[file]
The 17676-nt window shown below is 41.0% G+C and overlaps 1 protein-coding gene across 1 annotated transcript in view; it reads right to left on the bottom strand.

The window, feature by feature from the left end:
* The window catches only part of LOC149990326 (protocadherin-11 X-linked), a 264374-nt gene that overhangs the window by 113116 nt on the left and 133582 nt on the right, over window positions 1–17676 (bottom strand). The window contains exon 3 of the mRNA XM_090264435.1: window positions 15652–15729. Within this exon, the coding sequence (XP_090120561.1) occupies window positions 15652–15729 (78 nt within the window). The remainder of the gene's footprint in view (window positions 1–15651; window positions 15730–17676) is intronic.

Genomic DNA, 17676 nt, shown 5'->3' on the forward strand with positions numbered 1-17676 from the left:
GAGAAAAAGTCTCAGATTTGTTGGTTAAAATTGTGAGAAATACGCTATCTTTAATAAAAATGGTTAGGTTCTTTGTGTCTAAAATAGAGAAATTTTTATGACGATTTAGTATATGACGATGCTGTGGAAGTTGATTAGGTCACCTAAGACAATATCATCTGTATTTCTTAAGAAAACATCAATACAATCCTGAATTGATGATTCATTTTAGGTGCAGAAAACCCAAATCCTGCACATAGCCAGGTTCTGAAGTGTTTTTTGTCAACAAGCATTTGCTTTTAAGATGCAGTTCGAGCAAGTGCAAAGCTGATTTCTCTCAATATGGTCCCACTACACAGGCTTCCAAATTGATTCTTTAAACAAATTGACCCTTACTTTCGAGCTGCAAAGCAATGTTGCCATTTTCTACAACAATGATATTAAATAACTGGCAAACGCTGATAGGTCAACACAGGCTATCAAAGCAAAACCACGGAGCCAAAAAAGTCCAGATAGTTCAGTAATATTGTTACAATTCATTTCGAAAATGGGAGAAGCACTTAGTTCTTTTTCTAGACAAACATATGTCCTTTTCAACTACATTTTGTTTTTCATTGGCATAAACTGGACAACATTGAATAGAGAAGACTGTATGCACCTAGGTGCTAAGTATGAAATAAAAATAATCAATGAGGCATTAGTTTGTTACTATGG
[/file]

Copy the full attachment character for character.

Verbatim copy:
The 17676-nt window shown below is 41.0% G+C and overlaps 1 protein-coding gene across 1 annotated transcript in view; it reads right to left on the bottom strand.

The window, feature by feature from the left end:
* The window catches only part of LOC149990326 (protocadherin-11 X-linked), a 264374-nt gene that overhangs the window by 113116 nt on the left and 133582 nt on the right, over window positions 1–17676 (bottom strand). The window contains exon 3 of the mRNA XM_090264435.1: window positions 15652–15729. Within this exon, the coding sequence (XP_090120561.1) occupies window positions 15652–15729 (78 nt within the window). The remainder of the gene's footprint in view (window positions 1–15651; window positions 15730–17676) is intronic.

Genomic DNA, 17676 nt, shown 5'->3' on the forward strand with positions numbered 1-17676 from the left:
GAGAAAAAGTCTCAGATTTGTTGGTTAAAATTGTGAGAAATACGCTATCTTTAATAAAAATGGTTAGGTTCTTTGTGTCTAAAATAGAGAAATTTTTATGACGATTTAGTATATGACGATGCTGTGGAAGTTGATTAGGTCACCTAAGACAATATCATCTGTATTTCTTAAGAAAACATCAATACAATCCTGAATTGATGATTCATTTTAGGTGCAGAAAACCCAAATCCTGCACATAGCCAGGTTCTGAAGTGTTTTTTGTCAACAAGCATTTGCTTTTAAGATGCAGTTCGAGCAAGTGCAAAGCTGATTTCTCTCAATATGGTCCCACTACACAGGCTTCCAAATTGATTCTTTAAACAAATTGACCCTTACTTTCGAGCTGCAAAGCAATGTTGCCATTTTCTACAACAATGATATTAAATAACTGGCAAACGCTGATAGGTCAACACAGGCTATCAAAGCAAAACCACGGAGCCAAAAAAGTCCAGATAGTTCAGTAATATTGTTACAATTCATTTCGAAAATGGGAGAAGCACTTAGTTCTTTTTCTAGACAAACATATGTCCTTTTCAACTACATTTTGTTTTTCATTGGCATAAACTGGACAACATTGAATAGAGAAGACTGTATGCACCTAGGTGCTAAGTATGAAATAAAAATAATCAATGAGGCATTAGTTTGTTACTATGG